‘We need to speak to people’s hearts as well as their minds’: a Q&A with GOP gubernatorial candidate Jeff Johnson

MinnPost photo by Brian Halliday
Jeff Johnson: "I’m going to be very focused as governor. I am going to be very focused on two or three big things. The achievement gap and real education reform is going to be one of them."

A political candidate connecting with voters at the Minnesota State Fair has a job not dissimilar to the host of an infomercial. First, you have to connect with the customer personally. Next, you must convince them the product is worth their time. Then, you have to close the deal.

Republican candidate for governor Jeff Johnson, a man whom even DFL party chair Ken Martin describes as affable, may possess natural assets to make that tricky first connection — but making the sale is the goal. In an interview at his State Fair booth, he describes his approach to politics at the great Minnesota get-together.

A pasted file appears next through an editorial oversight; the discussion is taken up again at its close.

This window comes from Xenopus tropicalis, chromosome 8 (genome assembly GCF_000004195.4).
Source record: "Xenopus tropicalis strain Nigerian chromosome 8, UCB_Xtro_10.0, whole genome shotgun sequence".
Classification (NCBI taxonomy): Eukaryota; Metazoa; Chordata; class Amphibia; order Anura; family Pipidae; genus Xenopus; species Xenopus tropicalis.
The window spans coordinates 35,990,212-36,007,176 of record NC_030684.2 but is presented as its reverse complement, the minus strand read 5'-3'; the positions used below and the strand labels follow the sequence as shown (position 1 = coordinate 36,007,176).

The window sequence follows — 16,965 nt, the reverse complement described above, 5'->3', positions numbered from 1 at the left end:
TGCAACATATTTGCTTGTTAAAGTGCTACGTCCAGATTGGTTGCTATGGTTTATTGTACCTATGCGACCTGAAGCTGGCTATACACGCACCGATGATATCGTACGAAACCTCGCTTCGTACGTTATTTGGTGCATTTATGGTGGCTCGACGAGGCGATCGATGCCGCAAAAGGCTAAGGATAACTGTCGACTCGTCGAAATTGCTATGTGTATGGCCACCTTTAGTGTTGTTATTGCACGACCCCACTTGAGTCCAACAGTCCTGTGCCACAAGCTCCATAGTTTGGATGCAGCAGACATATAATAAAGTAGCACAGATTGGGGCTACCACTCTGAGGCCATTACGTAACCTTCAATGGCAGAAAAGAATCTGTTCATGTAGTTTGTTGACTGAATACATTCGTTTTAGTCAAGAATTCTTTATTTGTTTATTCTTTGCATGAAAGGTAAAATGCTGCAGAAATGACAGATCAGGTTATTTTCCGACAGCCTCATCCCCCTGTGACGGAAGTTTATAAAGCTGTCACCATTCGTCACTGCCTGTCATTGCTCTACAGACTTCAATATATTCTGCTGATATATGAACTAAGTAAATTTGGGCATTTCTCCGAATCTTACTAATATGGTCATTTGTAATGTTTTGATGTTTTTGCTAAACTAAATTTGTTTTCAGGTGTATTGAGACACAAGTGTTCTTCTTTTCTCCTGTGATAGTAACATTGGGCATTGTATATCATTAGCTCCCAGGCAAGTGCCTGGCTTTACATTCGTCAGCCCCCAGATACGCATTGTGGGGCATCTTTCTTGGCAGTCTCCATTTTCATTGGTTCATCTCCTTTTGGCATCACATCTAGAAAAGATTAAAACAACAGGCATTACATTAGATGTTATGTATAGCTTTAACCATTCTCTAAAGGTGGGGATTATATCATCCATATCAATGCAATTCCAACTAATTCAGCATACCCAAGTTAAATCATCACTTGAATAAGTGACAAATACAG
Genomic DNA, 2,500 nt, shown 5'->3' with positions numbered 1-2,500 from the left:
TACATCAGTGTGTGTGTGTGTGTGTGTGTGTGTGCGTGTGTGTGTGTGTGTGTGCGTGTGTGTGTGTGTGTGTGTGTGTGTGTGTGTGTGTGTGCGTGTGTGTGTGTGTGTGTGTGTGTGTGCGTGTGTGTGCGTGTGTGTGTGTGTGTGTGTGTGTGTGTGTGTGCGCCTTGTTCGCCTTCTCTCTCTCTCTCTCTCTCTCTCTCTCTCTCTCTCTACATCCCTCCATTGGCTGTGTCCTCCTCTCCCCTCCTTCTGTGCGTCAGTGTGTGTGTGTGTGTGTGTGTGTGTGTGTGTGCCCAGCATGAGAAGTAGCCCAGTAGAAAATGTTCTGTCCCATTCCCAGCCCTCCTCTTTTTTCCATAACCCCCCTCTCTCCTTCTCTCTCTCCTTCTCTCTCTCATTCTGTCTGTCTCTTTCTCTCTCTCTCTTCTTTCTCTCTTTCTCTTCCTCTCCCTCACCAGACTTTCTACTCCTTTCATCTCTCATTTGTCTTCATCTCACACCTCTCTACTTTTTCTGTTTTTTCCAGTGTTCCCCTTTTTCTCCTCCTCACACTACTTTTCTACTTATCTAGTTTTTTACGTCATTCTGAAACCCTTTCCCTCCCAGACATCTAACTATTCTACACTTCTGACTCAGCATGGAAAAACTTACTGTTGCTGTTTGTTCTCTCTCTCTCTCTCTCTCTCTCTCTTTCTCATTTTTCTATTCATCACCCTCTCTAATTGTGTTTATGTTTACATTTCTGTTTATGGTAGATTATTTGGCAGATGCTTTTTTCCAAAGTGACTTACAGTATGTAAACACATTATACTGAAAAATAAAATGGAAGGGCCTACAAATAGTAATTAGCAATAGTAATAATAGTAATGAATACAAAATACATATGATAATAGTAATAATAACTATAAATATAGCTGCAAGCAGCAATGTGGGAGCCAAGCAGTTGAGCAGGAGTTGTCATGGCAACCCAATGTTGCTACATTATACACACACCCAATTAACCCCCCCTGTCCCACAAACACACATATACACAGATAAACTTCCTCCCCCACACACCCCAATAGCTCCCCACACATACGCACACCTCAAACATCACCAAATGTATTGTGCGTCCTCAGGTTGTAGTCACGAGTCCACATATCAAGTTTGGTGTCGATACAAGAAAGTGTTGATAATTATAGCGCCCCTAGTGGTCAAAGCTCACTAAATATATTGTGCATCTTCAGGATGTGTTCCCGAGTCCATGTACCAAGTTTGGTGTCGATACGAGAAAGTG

What’s the best way to connect with fairgoers? 
I never stand inside the booth. I’m always out in front of the booth. We have a steady stream. It’s very seldom that I’m standing there waiting for someone to come.  It’s just being out front there, being very accessible, and trying to move about from person to person.

What are you hearing from people? 
I’m hearing everything under the sun. There’s no real serious pattern. We have a lot of Republicans come and say, “Way to go” and ask, “How are you going to win?”  I get a lot of non-Republicans who come up and just want to meet me and hear what I’m about. Issue-wise, it’s all over the place. Health care and jobs are probably the two most common things that come up. Second amendment comes up from some people. And I’ve had issues come up that I haven’t even thought about before.

For example? 
It was just some sort of retirement benefit tax, something I’ve just never looked into. It gives me one thing to go back to the office and learn about. Somebody else wanted to talk about — they had made some changes to dog breeding laws.

Are you learning anything that you might use in your campaigning over the next months?